Consumers are required to purchase several forms of insurance to ensure they are financially protected, such as auto insurance for drivers and home insurance for homeowners. When someone commits an act designed to defraud the insurance process, they are then committing insurance fraud. Insurance fraud is a crime that often comes with serious consequences for the offender. Below we discuss the basics of insurance fraud in Georgia.


What Is Insurance Fraud

Insurance fraud can be committed by consumers, service providers, insurance companies, or adjusters. The crime is commonly committed by a policyholder or service provider who attempts to claim or obtain an insurance benefit that they are not entitled to. An insurer can also commit fraud by selling fake policies, rate fixing, or denying a valid claim. Types of insurance fraud include automobile, medical and healthcare, life, worker’s compensation, fire, and property. Examples of fraudulent acts include filing fraudulent insurance claims, faking losses, and intentionally causing losses through theft or arson.


Georgia Insurance Law

Certain types of fraud, such as health care fraud, are considered federal crimes, but the majority of insurance fraud cases are handled at the state and local level. Georgia Code Title 33 states that insurance fraud is committed by any person who knowingly or willfully:


  • Makes or aids in the making of any false or fraudulent statement or representation of any material fact or thing in any written statement, in the filing of a claim, in the making of an application, etc.
  • Receives money for the purpose of purchasing insurance and converts such money to such person’s own benefit.
  • Issues fake or counterfeit insurance policies, certificates of insurance, insurance identification cards, or insurance binders.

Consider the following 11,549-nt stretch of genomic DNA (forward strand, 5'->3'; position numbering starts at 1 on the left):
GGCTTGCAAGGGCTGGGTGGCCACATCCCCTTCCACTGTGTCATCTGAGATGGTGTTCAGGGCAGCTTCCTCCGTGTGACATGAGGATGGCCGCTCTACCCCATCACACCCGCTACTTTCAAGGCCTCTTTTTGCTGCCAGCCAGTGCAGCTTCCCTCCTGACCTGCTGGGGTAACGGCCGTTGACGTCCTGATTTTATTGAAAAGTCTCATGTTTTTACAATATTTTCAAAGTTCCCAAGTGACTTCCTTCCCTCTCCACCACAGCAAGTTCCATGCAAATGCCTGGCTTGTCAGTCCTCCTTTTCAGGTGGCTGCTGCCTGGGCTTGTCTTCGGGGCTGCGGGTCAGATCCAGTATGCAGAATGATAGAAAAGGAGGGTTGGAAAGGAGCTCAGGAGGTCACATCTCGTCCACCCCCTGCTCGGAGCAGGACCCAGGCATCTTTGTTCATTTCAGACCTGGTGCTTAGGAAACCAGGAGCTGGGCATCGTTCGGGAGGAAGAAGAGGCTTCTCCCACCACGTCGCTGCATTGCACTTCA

• Makes any false or fraudulent representation as to the death or disability of a policy or certificate holder in any written statement or certificate for the purpose of fraudulently obtaining money or benefit from insurer.


In regard to Medicaid fraud, the Georgia State False Claims Act allows whistleblowers to bring a lawsuit in the name of the State of Georgia when someone defrauds the state or local government of its healthcare funds. Georgia law also requires insurance providers to report suspected fraud.


Penalty for Insurance Fraud

Penalties for insurance fraud can vary widely depending on several factors, including where the fraud occurred and was prosecuted, the amount of money involved, and the criminal history of the defendant. In Georgia, insurance fraud is a felony that carries severe penalties. If found guilty, the defendant can be given anywhere from 2 to 10 years in prison and/or a fine of up to $10,000. The defendant can also be ordered to pay restitution to any victims and possibly face civil penalties.


Insurance fraud accusations alone are enough to ruin your career or cause serious life altering consequences. If you are facing such accusations or have been charged with insurance fraud, you should consult with an attorney immediately. A criminal defense attorney with experience in matters of insurance fraud can help you better understand your options and protect your rights.

At Andersen, Tate & Carr, our attorneys are dedicated to reaching the best possible outcome for our clients. Our criminal defense attorneys, Patrick McDonough and Trinity Hundredmark, have combined experience of more than 30 years representing clients facing criminal charges in Georgia. For more information, or to request a case evaluation, contact our law office at 1-770-822-0900.